4 stars After the cool re recording of Rah Sahiltaak (I remember the name !), Magma came back with a studio recording of a live piece called Slag Tanz. The music is in the pure tradition of Magma. Dissonant, complex time signatures, vocals in kobaan... Logic, it's Magma. The musicians are very skilled as always, and the drum work of Vander is outstanding. For me, the highlights of the album are : the trilogy Dmb, Vers La Nuit, Dmbla - Le Silence Des Mondes, the song Slag and the furious Z Zan. In fact, all the album is very cool. But it's too short. 20 minutes for an album ! They should put an album with the re recording of Rah Sahiltaak on the side A, and Slag Tanz on the side B. But I don't have to tell Vander how to make his job. Great stuff, excellent addition to any prog rock collection. Four stars.
Report this review (#1353539)
Posted Monday, January 26, 2015 | Review Permalink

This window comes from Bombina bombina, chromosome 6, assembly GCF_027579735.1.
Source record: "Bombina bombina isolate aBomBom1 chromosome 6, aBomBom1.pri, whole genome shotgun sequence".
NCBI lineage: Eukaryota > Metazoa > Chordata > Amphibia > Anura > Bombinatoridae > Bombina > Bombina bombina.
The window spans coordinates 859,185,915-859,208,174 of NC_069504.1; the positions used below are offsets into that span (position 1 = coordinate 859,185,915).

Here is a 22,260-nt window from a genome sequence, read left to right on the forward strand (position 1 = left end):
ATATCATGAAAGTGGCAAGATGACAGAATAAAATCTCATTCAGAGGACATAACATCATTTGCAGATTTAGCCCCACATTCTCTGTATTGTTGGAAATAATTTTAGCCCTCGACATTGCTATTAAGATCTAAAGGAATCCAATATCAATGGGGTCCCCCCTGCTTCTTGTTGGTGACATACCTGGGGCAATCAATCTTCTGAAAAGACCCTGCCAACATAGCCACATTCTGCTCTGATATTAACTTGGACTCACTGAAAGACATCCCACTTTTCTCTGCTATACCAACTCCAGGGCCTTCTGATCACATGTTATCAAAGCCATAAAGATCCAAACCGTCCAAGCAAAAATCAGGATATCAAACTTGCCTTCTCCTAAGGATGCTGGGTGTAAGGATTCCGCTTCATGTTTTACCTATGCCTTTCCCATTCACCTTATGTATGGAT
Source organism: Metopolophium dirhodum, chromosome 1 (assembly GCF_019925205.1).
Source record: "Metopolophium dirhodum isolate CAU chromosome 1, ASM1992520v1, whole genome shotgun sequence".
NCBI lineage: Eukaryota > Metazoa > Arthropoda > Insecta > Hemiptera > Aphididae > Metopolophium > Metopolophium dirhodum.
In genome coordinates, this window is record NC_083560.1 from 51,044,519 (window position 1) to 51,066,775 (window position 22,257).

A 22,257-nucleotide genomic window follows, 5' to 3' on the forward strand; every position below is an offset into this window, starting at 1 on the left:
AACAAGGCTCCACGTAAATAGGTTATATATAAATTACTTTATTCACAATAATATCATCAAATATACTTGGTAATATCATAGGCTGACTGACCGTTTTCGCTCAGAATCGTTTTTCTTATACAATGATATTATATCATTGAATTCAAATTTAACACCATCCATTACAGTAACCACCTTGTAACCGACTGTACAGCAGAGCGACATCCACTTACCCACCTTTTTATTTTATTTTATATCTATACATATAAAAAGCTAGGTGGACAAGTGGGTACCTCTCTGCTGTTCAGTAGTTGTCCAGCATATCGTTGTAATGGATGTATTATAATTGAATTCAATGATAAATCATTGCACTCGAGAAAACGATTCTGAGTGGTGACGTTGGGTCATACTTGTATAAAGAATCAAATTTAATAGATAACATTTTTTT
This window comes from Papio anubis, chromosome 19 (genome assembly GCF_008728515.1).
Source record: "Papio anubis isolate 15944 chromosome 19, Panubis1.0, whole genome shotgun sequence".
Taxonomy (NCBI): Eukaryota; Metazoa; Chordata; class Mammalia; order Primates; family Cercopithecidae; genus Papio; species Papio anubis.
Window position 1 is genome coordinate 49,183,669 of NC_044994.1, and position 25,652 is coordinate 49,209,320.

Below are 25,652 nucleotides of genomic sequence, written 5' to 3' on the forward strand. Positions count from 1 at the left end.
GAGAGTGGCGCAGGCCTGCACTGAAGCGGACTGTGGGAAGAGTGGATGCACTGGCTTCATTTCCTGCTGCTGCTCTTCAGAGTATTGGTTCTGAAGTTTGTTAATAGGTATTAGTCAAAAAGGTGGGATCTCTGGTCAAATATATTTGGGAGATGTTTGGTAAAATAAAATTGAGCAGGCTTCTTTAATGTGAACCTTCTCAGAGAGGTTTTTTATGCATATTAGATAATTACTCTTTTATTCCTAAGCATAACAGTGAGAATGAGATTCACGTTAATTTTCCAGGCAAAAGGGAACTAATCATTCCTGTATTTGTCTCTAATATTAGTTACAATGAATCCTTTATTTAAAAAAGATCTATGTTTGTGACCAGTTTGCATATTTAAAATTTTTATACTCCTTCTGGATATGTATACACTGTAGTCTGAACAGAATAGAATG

Aussie-Byrd-Brother
SPECIAL COLLABORATOR
Rock Progressivo Italiano Team
4 stars Deranged, overwhelming and pulsing with dark intent and ferocious intensity, Magma's `Slaǧ Tanƶ' is a twenty-one minute epic that leader Christian Vander and his Zeuhl brethren have been performing and refining live since 2009. Once again delivered in the Kobian language, it's brimming with the expected Magma ferocity and carefully executed musicianship, another bewildering extended piece that seamlessly weaves dark musical themes and intricate male/female vocal complexity together. It's exhausting in its shadowy, stalking ferocity yet reveals little fleeting traces of that impossibly beautiful, heartfelt delicateness that only Magma can balance so well.

Creeping from it's very first second, spectral piano and murmuring bass lurks behind skittering jazzy drum patters hiding dark intent waiting to be unleashed. Infernal choirs wail, each rapturous vocal proclamation returned with a crushing beat and discordant piano stabs. Trickles of electric piano, spirited female scat vocal interjections and dreamy sighs are merely a sickening tease of light and release. Pleading, comforting, swooning voices are consumed by heavy guitar snarls and thrashing drum spasms behind dank repetitive maddening bass bile that comes up in your throat. Shrieking mind-breaking maddening chants over infernal devilish piano wickedness drags you further into in the dirt, as despondent staccato piano over gothic drones finally slams the coffin lid closed.